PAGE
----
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Flashcards in Autoimmune Diseases Deck (53)
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1

What might cause tissue damage in autoimmune diseases?

type ll (cytotoxic) and type lll (immune complex)

2

What can help diagnose autoimmune diseases?

identification of specific antibodies

3

What are the three basic requirements for pathologic autoimmunity?

1. reaction
2. primary pathogenic reaction
3. no other disease is present

4

autoimmune diseases might develop from abnormalities in what?

T-lymphocyte system

5

What environmental factors can lead to loss of tolerance?

viruses, hormones, or drugs

6

What does Graves disease affect?

antibodies to the TSH receptor act as agonists and elevate thryroid hormones

7

Anitgens can do what two things?

1. Alter function and 2. destroy self-tissues

8

What are 7 examples of autoimmune diseases?

1. antibodies and immune complexes (Graves)
2. systemic (systemic lupus erythematosus)
3. autoimmunity or reactions to microbes (polyarteritis nodosa)
4. T cells (organ specific like multiple sclerosis)
5. systemic AD's like rheumatoid arthritis
6. autoimune hemolytic anemia

9

What is systemic lupus erythematosus?

chronic, autoimmune, multisystem, inflammatory disease.
- more common in females

10

systemic lupus erythematosus can lead to what 5 things?

1. renal failure
2. butterfly rash
3. focal neurological deficits
4. arthritis
5. pericarditis or endocarditise

11

Some manifestations of SLE result from what?

tissue injury due to immune complex mediated vasculitis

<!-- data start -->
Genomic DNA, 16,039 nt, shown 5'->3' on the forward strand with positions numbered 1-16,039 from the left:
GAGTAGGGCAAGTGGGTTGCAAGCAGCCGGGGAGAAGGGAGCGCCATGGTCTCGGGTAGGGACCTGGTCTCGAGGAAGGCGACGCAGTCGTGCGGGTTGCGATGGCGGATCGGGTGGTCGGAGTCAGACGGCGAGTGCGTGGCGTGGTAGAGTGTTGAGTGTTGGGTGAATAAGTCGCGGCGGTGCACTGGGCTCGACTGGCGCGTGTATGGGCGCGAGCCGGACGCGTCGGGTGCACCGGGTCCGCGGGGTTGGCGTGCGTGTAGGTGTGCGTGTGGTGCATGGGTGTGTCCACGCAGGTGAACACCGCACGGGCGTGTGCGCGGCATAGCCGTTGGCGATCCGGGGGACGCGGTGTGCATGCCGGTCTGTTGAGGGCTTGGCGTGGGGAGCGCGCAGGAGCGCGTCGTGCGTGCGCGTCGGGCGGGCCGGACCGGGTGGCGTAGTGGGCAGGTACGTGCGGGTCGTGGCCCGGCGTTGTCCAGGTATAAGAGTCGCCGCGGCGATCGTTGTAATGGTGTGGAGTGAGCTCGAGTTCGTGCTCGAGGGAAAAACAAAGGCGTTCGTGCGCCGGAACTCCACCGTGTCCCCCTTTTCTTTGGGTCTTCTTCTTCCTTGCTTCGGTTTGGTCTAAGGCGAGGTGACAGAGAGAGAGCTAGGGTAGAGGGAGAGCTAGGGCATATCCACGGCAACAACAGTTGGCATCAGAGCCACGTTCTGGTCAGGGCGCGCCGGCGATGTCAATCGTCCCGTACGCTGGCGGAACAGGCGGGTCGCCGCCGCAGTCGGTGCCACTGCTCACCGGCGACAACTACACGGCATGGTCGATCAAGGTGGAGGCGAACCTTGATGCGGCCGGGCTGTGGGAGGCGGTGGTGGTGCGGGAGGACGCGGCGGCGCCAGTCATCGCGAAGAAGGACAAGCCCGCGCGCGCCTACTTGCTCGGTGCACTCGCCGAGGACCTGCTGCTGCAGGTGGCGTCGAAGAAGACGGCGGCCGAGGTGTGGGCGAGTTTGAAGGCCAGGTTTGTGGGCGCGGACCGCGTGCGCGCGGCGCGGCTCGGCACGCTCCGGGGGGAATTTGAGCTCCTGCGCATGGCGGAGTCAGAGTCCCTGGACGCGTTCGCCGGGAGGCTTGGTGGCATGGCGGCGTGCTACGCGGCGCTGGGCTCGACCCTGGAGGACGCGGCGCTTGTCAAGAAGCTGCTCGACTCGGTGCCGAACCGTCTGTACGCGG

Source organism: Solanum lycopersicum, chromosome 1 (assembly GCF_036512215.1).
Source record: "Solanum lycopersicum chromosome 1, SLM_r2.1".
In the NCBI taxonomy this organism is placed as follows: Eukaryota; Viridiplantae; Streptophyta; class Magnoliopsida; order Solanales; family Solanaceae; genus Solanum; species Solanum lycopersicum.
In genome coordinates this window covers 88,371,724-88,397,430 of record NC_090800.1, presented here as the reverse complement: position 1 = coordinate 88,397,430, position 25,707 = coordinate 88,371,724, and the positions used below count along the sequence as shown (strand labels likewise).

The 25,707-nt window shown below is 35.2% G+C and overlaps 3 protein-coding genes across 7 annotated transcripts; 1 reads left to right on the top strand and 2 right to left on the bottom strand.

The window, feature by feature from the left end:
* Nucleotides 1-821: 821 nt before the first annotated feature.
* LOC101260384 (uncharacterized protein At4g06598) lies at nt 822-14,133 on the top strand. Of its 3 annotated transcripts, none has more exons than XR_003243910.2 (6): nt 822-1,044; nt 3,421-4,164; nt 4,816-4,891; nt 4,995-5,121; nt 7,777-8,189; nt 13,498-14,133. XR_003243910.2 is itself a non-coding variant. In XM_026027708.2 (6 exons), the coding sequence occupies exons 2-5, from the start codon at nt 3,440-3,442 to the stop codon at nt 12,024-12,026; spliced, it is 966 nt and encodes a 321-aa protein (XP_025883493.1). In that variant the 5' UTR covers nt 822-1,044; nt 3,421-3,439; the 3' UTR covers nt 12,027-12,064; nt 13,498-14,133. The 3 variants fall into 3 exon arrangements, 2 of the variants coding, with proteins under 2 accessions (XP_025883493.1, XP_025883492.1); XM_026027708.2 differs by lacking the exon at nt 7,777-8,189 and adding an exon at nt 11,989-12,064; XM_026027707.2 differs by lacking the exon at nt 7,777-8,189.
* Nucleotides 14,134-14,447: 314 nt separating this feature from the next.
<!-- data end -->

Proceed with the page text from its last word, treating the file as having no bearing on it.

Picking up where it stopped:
12

SLE affects how many americans?

around 250, 000

13

Presence of what is a characteristic feature of SLE?

LE bodies

14

SLE leads to...

Mesangial, focal, or diffuse proliferative glomerulonephritis, or tubular and interstitial changes

15

What are the pathological characteristic lesions?

wire-loop lesion, hyaline thrombi, and fibrinioid degeneration

16

What is the clinical presentation of SLE?

- young female
- nonspecific fatigue
- fever
- arthralgia
- weight changes
- butterfly rash, arhtritis, and vasculitis

17

What are the MSK symptoms of SLE?

- 90 % have polyarthralgia (joint pain)

18

Whats the most common organ affected by SLE?

kidney

19

Libman-Sacks endocarditis

noninfectious but may look similar to infectious endocartitis

20

Discoid lupus

most common variet
- skin involvement only
- no antinuclear antibodies

21

sub-acute cutaneous lupus

papular and annular lesions (trunk)

22

Drug-induced lupus

Procainamide, hydralazine, isoniazid
- no sex predisposition and most are over 50 yoa

23

Rheumatoid arthritis

female: male 4:1
destruction of articular cartilage

24

Etiology of Rheumatoid arthritis

Genetically predisposed person is exposed to virus or self-Ag which activated T cells specific for a joint antigen which secretes cytokines like TNF alpha

25

What is the pre-dominant cytokine found in Rheumatoid arthritis?

TNF alpha

26

persistent tenosynovitis can lead to what?

synovial cysts and ruptured tendons

27

most common cardiovascular manifestation of RA?

artherosclerosis (leading cause of death in RA)

28

most common ocular manifestation?

keratoconjunctivitis of Sjogren's syndrome

29

can food affect RA?

yes, but not according to the Arthritis foundation
- saturated fats may increase inflammation

30

Goodpastures syndrome (Anti-globmerluar basement membrane disease)

- attacks lungs and kidneys
- more renal and pulmonary disease
- some just kidneys